Each day this week, we're looking at a new spiritual discipline for the modern world. Inspired by Richard Foster's classic book Celebration of Discipline, we've created a list of additional practices and attitudes which – when brought before God – could powerfully and prophetically impact our culture, our community and our selves. Read, reflect, think and pray through the article and the questions at the end. You might want to start with article no. 1, which includes a longer introduction.
It's just too easy to flake. It's been a long day; you're tired and the new series of your favourite TV show just came on to Netflix. You've got a long-standing commitment to meet a friend for dinner, but now all you can see is two expensive cab rides, the rain outside your window and the inevitability that you'll wake up tired for work tomorrow. All it'll take to be liberated from all this difficulty is a single text message:
"So sorry friend, think I'm coming down with something. Can we rearrange?"
...and the deed is done. A late-night Netflix marathon and a delicious ready-meal await (ironically, you'll still wake tomorrow feeling too tired for work). You're a very modern-day friendship phenomenon. You're a flake.
A combination of the busyness of daily life, the attractiveness of home entertainment and the faceless ease of modern communication is turning generations of us into big, lousy flakes. With our lives over-stuffed with things to do and enjoy, we naturally feel the need to cut things from our daily schedule, and a culture where cancelling plans has become an accepted part of life means friendship is usually the first thing to make way.
Except of course, it hurts to be flaked on. Occasionally those cancellation messages are received with relief, but most of the time they just feel like low-level rejection. If a friend cancels at the last minute, it's hard not to be disappointed. What's more, flaking can damage our relationships by trivialising the idea of meeting in the first place - as this famous article points out, those messages are always sent with a level of earnest self-deprecation. "I'm sorry, I'm useless / I'm awful / I'm the worst friend in the world," we flake, and in doing so we offer neediness instead of genuine apology.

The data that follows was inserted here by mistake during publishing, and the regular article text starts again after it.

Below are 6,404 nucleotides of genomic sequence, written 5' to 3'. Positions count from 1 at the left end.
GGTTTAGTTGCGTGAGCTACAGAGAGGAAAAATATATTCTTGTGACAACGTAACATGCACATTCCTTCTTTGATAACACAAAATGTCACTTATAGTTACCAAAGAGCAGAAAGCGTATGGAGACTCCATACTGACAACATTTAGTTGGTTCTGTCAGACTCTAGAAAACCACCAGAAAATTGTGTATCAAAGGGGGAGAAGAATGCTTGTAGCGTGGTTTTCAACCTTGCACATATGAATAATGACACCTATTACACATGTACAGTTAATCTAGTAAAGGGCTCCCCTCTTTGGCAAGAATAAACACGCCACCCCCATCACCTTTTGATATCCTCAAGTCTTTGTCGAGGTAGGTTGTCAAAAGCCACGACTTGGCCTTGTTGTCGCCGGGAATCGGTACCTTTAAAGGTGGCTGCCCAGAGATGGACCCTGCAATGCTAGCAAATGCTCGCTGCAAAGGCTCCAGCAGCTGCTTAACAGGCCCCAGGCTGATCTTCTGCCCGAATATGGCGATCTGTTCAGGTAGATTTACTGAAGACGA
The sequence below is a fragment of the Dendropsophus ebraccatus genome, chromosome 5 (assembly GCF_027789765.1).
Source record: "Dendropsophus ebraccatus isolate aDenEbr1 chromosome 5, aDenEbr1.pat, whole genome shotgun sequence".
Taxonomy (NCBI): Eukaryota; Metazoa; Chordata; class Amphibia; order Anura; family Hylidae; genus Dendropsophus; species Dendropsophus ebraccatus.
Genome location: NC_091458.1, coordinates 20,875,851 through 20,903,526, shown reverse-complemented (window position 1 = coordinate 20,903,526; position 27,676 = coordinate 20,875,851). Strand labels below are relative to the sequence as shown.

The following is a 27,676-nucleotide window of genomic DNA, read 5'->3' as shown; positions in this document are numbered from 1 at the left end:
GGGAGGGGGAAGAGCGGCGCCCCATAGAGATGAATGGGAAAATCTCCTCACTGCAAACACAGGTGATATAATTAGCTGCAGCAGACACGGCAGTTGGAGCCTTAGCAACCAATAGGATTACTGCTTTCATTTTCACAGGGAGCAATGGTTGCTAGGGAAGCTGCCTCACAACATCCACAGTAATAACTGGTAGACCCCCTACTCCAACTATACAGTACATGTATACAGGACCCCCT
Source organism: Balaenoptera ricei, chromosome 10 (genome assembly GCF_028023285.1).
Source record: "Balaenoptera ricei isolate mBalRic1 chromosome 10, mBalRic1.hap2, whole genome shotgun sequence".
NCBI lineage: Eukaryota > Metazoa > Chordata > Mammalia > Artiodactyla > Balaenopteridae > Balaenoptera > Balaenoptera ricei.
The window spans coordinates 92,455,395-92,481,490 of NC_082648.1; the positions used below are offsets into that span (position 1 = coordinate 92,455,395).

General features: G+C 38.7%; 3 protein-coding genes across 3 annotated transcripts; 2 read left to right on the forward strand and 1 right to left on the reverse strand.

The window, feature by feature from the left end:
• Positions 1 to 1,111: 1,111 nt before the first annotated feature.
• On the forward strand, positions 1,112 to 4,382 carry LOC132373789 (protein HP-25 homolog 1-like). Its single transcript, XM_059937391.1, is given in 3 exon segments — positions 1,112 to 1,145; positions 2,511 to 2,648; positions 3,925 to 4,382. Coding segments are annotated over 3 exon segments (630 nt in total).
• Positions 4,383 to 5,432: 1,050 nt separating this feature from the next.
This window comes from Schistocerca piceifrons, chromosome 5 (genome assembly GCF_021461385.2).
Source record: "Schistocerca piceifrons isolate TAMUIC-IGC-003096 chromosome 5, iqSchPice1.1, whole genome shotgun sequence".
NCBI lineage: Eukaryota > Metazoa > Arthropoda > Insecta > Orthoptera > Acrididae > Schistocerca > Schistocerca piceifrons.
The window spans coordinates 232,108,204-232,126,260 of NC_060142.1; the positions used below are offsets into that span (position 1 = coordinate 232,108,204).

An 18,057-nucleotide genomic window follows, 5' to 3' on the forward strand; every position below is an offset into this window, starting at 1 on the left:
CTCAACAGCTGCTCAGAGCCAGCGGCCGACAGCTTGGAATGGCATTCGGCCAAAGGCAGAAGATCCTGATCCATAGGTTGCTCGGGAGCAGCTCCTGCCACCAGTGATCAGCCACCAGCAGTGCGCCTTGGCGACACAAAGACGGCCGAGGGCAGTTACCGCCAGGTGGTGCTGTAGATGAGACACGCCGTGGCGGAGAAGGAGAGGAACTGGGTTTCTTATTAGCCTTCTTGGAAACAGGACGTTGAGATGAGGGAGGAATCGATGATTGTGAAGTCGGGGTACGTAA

To make matters worse, many of us flake at the latest possible opportunity, giving our friends no chance to make other plans and find other more reliable people to spend their evening with. All of which feels a little bit ugly, unfair and symptomatic of a dysfunctional culture, and doesn't sound particularly resonant with the Biblical imperative to "simply let your yes be yes, and your no, no" (Matthew 5 v 37).
If a corrective is needed then, it's going to involve self-discipline. In fact, to become someone who is committed to not flaking, or if you will, to practicing flakelessness, takes superhuman effort for those of us who've been conditioned to cancel by the modern world. That's why I think becoming people who don't flake is actually a spiritual discipline; an attitude and ability for which we should be praying.
In a world that struggles with commitment, flakelessness is a signal both of integrity and genuine care for one another. When we cancel plans at the last minute, we show the people close to us that they're not really important, and that we can't quite keep our promises. Not cancelling proves that we prioritise our relationships, and perhaps indicate that we're worth knowing as a result.
How do we do that? Through practicing the more ancient art of simplicity, which naturally means we take on less in the first place, and live in a way that is less cluttered by modern distraction. Through resisting the urge to send that text, even when it's so easy. And through being wise in our initial plan-making; thinking ahead to when we might naturally be too tired or busy, and being realistic in our social promises to one another.
Let's be people of our word, who are prepared to commit to what we promise and show people they're worth coming out for on a rainy night, however compelling the call of Netflix.
Questions for reflection
1. Is flakiness something that you're familiar with? Are you more likely to flake, or be flaked on? How do either make you feel?
2. Ask those simplicity questions of yourself. Where do you do too much already? Where could you make more time and space in the busyness of your life?
3. What strategies could you put in place to try to ensure you don't flake on your friends?